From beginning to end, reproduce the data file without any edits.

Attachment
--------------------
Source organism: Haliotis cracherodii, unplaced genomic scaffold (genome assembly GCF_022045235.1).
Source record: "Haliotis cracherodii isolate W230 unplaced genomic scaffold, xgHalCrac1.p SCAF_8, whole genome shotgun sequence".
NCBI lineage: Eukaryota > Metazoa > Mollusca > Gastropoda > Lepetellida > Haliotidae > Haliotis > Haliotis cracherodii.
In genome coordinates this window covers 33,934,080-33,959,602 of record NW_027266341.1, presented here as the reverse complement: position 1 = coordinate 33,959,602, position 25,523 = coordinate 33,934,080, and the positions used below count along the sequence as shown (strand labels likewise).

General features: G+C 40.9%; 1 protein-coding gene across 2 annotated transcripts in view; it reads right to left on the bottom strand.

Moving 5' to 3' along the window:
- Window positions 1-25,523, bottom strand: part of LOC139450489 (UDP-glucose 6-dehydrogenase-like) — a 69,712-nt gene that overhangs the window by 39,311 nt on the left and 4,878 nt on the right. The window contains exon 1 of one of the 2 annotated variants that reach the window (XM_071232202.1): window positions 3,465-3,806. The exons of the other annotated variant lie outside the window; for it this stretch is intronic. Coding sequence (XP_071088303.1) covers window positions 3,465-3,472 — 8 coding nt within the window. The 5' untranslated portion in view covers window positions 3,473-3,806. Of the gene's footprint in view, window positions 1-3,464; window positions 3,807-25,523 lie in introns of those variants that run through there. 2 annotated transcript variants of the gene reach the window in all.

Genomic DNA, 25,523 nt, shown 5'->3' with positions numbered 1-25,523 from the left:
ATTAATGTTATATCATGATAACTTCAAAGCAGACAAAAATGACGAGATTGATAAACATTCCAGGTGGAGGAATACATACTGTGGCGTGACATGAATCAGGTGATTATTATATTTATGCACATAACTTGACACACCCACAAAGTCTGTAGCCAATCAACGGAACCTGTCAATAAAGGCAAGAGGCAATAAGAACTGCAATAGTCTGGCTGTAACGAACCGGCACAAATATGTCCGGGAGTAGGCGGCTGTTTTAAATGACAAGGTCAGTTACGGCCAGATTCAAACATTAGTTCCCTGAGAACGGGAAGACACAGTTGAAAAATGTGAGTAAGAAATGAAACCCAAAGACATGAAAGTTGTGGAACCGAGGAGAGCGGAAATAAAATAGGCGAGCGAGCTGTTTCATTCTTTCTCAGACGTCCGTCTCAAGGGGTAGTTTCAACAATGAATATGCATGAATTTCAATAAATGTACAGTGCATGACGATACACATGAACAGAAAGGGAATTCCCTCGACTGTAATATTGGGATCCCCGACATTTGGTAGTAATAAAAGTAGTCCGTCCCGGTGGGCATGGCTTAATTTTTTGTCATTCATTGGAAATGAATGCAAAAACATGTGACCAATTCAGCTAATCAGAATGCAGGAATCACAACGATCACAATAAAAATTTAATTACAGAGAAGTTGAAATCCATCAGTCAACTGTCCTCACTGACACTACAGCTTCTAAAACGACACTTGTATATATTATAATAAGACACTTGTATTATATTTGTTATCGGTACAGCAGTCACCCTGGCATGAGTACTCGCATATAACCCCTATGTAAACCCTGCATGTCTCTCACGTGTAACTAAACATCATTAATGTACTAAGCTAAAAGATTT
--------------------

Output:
Source organism: Haliotis cracherodii, unplaced genomic scaffold (genome assembly GCF_022045235.1).
Source record: "Haliotis cracherodii isolate W230 unplaced genomic scaffold, xgHalCrac1.p SCAF_8, whole genome shotgun sequence".
NCBI lineage: Eukaryota > Metazoa > Mollusca > Gastropoda > Lepetellida > Haliotidae > Haliotis > Haliotis cracherodii.
In genome coordinates this window covers 33,934,080-33,959,602 of record NW_027266341.1, presented here as the reverse complement: position 1 = coordinate 33,959,602, position 25,523 = coordinate 33,934,080, and the positions used below count along the sequence as shown (strand labels likewise).

General features: G+C 40.9%; 1 protein-coding gene across 2 annotated transcripts in view; it reads right to left on the bottom strand.

Moving 5' to 3' along the window:
- Window positions 1-25,523, bottom strand: part of LOC139450489 (UDP-glucose 6-dehydrogenase-like) — a 69,712-nt gene that overhangs the window by 39,311 nt on the left and 4,878 nt on the right. The window contains exon 1 of one of the 2 annotated variants that reach the window (XM_071232202.1): window positions 3,465-3,806. The exons of the other annotated variant lie outside the window; for it this stretch is intronic. Coding sequence (XP_071088303.1) covers window positions 3,465-3,472 — 8 coding nt within the window. The 5' untranslated portion in view covers window positions 3,473-3,806. Of the gene's footprint in view, window positions 1-3,464; window positions 3,807-25,523 lie in introns of those variants that run through there. 2 annotated transcript variants of the gene reach the window in all.

Genomic DNA, 25,523 nt, shown 5'->3' with positions numbered 1-25,523 from the left:
ATTAATGTTATATCATGATAACTTCAAAGCAGACAAAAATGACGAGATTGATAAACATTCCAGGTGGAGGAATACATACTGTGGCGTGACATGAATCAGGTGATTATTATATTTATGCACATAACTTGACACACCCACAAAGTCTGTAGCCAATCAACGGAACCTGTCAATAAAGGCAAGAGGCAATAAGAACTGCAATAGTCTGGCTGTAACGAACCGGCACAAATATGTCCGGGAGTAGGCGGCTGTTTTAAATGACAAGGTCAGTTACGGCCAGATTCAAACATTAGTTCCCTGAGAACGGGAAGACACAGTTGAAAAATGTGAGTAAGAAATGAAACCCAAAGACATGAAAGTTGTGGAACCGAGGAGAGCGGAAATAAAATAGGCGAGCGAGCTGTTTCATTCTTTCTCAGACGTCCGTCTCAAGGGGTAGTTTCAACAATGAATATGCATGAATTTCAATAAATGTACAGTGCATGACGATACACATGAACAGAAAGGGAATTCCCTCGACTGTAATATTGGGATCCCCGACATTTGGTAGTAATAAAAGTAGTCCGTCCCGGTGGGCATGGCTTAATTTTTTGTCATTCATTGGAAATGAATGCAAAAACATGTGACCAATTCAGCTAATCAGAATGCAGGAATCACAACGATCACAATAAAAATTTAATTACAGAGAAGTTGAAATCCATCAGTCAACTGTCCTCACTGACACTACAGCTTCTAAAACGACACTTGTATATATTATAATAAGACACTTGTATTATATTTGTTATCGGTACAGCAGTCACCCTGGCATGAGTACTCGCATATAACCCCTATGTAAACCCTGCATGTCTCTCACGTGTAACTAAACATCATTAATGTACTAAGCTAAAAGATTT